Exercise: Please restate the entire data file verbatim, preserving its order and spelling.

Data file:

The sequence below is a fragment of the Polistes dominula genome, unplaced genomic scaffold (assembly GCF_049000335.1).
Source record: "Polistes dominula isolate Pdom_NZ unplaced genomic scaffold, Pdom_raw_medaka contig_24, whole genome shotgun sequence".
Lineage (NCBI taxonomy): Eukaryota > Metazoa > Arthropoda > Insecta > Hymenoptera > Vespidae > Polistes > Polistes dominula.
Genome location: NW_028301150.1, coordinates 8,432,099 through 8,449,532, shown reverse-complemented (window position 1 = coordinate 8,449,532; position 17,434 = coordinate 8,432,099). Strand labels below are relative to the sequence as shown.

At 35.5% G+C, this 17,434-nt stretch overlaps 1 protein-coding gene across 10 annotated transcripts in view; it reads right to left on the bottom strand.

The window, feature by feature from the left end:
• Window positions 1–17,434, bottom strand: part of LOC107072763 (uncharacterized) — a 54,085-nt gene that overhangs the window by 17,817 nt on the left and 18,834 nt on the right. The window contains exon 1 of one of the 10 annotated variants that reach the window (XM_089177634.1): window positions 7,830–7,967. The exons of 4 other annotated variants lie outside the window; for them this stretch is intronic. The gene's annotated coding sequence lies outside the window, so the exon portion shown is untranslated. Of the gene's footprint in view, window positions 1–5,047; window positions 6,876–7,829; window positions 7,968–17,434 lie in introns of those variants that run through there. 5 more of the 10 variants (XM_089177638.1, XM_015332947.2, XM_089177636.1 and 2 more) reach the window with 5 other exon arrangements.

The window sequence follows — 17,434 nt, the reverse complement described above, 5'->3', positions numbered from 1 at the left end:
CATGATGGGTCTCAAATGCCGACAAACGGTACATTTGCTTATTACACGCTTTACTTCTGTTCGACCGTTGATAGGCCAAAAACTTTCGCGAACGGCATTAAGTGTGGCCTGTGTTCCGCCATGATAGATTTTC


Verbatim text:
The sequence below is a fragment of the Polistes dominula genome, unplaced genomic scaffold (assembly GCF_049000335.1).
Source record: "Polistes dominula isolate Pdom_NZ unplaced genomic scaffold, Pdom_raw_medaka contig_24, whole genome shotgun sequence".
Lineage (NCBI taxonomy): Eukaryota > Metazoa > Arthropoda > Insecta > Hymenoptera > Vespidae > Polistes > Polistes dominula.
Genome location: NW_028301150.1, coordinates 8,432,099 through 8,449,532, shown reverse-complemented (window position 1 = coordinate 8,449,532; position 17,434 = coordinate 8,432,099). Strand labels below are relative to the sequence as shown.

At 35.5% G+C, this 17,434-nt stretch overlaps 1 protein-coding gene across 10 annotated transcripts in view; it reads right to left on the bottom strand.

The window, feature by feature from the left end:
• Window positions 1–17,434, bottom strand: part of LOC107072763 (uncharacterized) — a 54,085-nt gene that overhangs the window by 17,817 nt on the left and 18,834 nt on the right. The window contains exon 1 of one of the 10 annotated variants that reach the window (XM_089177634.1): window positions 7,830–7,967. The exons of 4 other annotated variants lie outside the window; for them this stretch is intronic. The gene's annotated coding sequence lies outside the window, so the exon portion shown is untranslated. Of the gene's footprint in view, window positions 1–5,047; window positions 6,876–7,829; window positions 7,968–17,434 lie in introns of those variants that run through there. 5 more of the 10 variants (XM_089177638.1, XM_015332947.2, XM_089177636.1 and 2 more) reach the window with 5 other exon arrangements.

The window sequence follows — 17,434 nt, the reverse complement described above, 5'->3', positions numbered from 1 at the left end:
CATGATGGGTCTCAAATGCCGACAAACGGTACATTTGCTTATTACACGCTTTACTTCTGTTCGACCGTTGATAGGCCAAAAACTTTCGCGAACGGCATTAAGTGTGGCCTGTGTTCCGCCATGATAGATTTTC